composition; post processing; or best gear?

Started Jul 1, 2013 | Discussions thread
jalywol Veteran Member • Posts: 8,838
Re: composition; post processing; or best gear?

ldrider wrote:

When others look at your photos, do they say Wow, because of your wonderful composition, the post processing, or because your gear produces well focused, sharp images across the entire frame?

Composition and content first and foremost.  The image has to be compelling enough in the first place to grab someone's attention and hold it.

Lets say you have the best equipment, and you take a very sharp in focus image, but in PP you use too much saturation and contrast and lose both highlights and shadows, and you fail to have an interesting or defined subject. Will others say Wow to your very sharp in focus image?

Well, they might, but they will be looking at the PP and not the image, and that is not the point.

What if you capture the pure essence of your subject, but the image is not really sharp and the contrast and saturation are flat. Will others say Wow to the composition that captured the essence of the subject?

There are a LOT of not razor sharp images out there that are classic examples of fine photography.

I hope you see where I'm going with my question.

I often go on shoots with a local photo club. There are often people who are moving up from a P&S to a interchangeable lens system. These folks seem to be struggling with selecting the "right" iso, A, S, EV,etc.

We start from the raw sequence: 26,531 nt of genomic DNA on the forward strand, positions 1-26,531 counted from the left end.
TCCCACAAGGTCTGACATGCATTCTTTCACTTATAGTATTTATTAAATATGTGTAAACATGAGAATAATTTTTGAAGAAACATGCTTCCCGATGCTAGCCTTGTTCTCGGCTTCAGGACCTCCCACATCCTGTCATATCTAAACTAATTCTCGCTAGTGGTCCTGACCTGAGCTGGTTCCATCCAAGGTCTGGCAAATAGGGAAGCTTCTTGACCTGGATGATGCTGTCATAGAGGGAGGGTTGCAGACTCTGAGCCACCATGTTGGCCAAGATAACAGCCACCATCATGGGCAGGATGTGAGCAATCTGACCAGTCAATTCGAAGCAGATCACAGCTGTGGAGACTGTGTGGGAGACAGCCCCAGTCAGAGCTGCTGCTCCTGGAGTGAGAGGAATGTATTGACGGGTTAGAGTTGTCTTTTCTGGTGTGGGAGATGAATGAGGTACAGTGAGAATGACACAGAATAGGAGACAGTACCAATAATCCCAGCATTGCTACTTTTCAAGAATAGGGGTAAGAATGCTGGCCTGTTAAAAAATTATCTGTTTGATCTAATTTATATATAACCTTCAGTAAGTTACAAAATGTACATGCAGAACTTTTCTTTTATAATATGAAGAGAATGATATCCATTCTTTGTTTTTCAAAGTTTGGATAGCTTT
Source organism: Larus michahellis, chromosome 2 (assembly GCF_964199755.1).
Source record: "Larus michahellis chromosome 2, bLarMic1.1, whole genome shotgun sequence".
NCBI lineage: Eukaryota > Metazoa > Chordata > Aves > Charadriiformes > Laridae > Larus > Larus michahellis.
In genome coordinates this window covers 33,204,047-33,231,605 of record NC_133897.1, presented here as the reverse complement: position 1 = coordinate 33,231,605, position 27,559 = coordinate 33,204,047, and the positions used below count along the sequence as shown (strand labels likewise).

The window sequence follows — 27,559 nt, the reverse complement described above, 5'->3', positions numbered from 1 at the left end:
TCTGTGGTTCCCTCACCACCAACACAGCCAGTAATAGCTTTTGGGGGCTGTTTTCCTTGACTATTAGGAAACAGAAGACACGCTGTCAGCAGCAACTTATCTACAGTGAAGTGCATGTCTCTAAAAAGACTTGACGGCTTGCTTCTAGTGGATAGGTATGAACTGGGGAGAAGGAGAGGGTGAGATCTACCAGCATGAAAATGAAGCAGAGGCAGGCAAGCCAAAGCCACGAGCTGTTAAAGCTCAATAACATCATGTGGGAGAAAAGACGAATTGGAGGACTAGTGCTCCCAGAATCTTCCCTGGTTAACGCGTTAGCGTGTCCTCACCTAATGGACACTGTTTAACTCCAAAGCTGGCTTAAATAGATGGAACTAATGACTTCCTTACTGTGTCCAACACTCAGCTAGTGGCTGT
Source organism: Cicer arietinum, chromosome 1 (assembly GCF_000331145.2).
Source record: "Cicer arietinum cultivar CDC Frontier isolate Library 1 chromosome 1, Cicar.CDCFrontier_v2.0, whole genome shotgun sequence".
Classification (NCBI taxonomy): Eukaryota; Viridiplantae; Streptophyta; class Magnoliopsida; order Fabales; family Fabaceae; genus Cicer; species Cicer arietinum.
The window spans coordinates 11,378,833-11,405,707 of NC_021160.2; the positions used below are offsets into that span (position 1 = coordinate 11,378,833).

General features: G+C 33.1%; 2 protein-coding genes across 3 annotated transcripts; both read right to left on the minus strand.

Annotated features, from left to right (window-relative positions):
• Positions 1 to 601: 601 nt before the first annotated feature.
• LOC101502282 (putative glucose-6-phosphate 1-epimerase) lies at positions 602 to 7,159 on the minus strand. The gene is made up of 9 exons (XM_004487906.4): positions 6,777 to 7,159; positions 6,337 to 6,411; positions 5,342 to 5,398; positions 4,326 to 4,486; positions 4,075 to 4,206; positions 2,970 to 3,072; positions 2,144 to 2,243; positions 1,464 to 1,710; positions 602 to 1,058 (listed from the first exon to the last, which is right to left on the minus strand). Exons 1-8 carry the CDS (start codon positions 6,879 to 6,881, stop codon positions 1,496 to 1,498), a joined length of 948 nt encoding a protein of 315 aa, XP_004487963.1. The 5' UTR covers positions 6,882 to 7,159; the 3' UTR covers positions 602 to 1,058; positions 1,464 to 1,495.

My advice has been to put the camera on auto, and concentrate on composition, and then go home to learn PP. I feel that after those skills are mastered they will be better prepared to unlock all the different camera settings.

I think that is basically good advice, but depends a little on the circumstances (for instance, if you have someone who is into macro work, you really do need manual control of DOF....)

Which of the three attributes do you feel make others say Wow to your photos?

Composition, composition, and composition.  A good photo will have some magic to it; some kind of visual dynamism resulting from the interaction of elements in the image.  Once in a great while a perfect shot drops into your field of view and VOILA there you are.  That is rare.  Most of the time you see elements of a great shot all around, but have to work to find the right angle, or light, or crop, to make it happen.  That's where the work comes in...

The other thing to consider is not just what makes a photo "dramatic", since there are tons of highly dramatic, very beautiful, yet ultimately soulless and kind of boring photos out there.  The best photos have some kind of connection to the subject and the viewer, and THAT is a hard task to master, for sure.


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